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  5. Kavi says:

    I love the Art Institute! Admittedly, both times I’ve attended were for Art After Dark, which features cocktails and a DJ in the main hall. But the rules are still in effect: no eating or drinking near the art, haha!

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    1. seaangel4444 says:

      Isn’t it great? Ah, so you know exactly what I mean! *LOL*

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  6. Don Ostertag says:

    My favorite building in Chicago. I could take a two week vacation, go to Chicago, and spend the whole time in that building. I once went there when they had a Monet exhibition, mostly of his Haystacks. Amazing!

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    1. seaangel4444 says:

      Isn’t his work incredible! I love that building, too! It’s sublime!!

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  7. poetsmith says:

    Interesting and informative post! Enjoyed your “tour”. 🙂

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    1. seaangel4444 says:

      Awh, bless! Thank you so much! I”ll be returning to your page very soon, and please come back to The Chicago Files anytime! Cher xo

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      1. poetsmith says:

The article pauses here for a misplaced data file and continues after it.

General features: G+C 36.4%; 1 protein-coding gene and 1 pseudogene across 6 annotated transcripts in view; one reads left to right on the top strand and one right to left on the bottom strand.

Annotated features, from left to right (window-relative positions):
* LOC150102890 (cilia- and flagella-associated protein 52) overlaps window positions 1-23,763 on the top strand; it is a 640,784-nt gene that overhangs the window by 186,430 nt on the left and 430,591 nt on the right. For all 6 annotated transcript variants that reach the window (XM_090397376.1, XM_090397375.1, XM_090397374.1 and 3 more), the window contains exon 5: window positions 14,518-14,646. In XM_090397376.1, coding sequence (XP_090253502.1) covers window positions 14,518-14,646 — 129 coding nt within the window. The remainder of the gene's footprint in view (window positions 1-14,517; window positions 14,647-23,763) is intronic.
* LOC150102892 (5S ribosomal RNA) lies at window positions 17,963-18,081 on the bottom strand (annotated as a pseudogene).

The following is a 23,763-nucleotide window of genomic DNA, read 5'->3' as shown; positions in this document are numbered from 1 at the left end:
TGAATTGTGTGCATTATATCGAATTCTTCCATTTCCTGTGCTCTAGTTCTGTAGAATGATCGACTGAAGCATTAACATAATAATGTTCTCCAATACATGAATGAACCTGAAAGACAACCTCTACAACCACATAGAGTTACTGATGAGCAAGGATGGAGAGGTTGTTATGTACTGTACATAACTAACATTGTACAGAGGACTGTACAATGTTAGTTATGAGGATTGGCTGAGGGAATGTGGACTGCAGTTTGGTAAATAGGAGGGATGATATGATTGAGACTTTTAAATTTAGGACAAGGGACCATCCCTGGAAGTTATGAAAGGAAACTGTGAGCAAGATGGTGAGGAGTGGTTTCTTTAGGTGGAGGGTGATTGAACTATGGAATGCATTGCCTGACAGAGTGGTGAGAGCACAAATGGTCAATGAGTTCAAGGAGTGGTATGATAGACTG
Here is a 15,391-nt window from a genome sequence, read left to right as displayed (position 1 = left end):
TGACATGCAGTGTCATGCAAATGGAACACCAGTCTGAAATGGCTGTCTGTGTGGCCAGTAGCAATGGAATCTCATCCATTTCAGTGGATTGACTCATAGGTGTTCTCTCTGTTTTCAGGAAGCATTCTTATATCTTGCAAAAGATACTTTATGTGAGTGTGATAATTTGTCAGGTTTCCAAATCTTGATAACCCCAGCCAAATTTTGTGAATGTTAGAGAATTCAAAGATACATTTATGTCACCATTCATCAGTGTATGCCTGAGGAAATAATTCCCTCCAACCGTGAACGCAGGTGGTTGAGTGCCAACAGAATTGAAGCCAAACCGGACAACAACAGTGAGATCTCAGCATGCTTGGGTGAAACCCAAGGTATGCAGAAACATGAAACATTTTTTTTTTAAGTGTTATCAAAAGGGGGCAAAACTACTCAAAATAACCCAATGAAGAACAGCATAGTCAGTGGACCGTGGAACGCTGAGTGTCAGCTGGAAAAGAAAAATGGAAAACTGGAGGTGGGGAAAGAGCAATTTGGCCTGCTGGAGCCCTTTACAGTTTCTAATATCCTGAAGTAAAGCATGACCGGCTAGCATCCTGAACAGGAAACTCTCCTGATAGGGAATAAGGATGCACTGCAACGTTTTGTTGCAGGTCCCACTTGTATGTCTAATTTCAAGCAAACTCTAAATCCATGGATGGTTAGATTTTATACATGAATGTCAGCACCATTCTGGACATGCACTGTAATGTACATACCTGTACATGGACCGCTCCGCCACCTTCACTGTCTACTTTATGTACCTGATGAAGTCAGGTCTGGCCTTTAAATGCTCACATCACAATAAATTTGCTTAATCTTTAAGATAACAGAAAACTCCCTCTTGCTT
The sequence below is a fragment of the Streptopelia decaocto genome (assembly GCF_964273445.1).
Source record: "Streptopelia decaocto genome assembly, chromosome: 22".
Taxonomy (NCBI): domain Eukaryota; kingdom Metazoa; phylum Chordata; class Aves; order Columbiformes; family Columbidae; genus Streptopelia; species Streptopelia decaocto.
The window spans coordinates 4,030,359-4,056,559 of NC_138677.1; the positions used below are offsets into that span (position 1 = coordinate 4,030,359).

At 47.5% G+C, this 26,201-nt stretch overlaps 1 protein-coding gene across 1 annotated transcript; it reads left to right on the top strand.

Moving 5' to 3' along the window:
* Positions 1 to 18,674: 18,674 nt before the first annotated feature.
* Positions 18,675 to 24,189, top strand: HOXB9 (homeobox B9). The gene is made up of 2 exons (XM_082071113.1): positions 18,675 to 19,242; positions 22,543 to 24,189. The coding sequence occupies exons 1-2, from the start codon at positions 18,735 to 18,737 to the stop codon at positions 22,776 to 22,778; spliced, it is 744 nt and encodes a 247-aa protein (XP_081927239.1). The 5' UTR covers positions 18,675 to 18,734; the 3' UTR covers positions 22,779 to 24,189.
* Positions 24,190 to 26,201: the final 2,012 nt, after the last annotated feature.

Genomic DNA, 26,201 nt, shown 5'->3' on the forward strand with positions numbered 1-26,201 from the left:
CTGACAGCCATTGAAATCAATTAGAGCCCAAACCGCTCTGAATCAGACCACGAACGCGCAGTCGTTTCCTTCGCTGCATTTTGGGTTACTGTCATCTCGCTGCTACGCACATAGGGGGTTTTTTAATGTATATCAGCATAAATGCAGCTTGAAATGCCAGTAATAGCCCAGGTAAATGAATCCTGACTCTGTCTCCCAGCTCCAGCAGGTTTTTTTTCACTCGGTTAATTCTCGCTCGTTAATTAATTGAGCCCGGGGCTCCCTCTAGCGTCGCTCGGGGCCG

Will do. Thank you.

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      2. seaangel4444 says:

        Thank you!!! Cher xo

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  8. Sounds like you had a great day out – if I ever make it to Chicago, I’ll definitely call in at the museum. Btw, “bits and bobs” is definitely a British phrase!

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    1. seaangel4444 says:

      I did Veronica, thank you! Oh yes, it is a spectacular place. *LOL* *grin* You will see lots and lots of “bits of bobs” at the Art Institute! 🙂 Thanks so much for stopping by, and please do so anytime! I’ll be returning to your wonderful blog very soon! Cher xo

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  9. Amy says:

    What an experience, Cher! Thank you for sharing! Great photo! I won’t know how to manage to take a shot there! 🙂

    Liked by 1 person

    1. seaangel4444 says:

      *LOL* You would have to be very careful, as the Art Institute is always watching!! 😉 Cher xo

      Liked by 1 person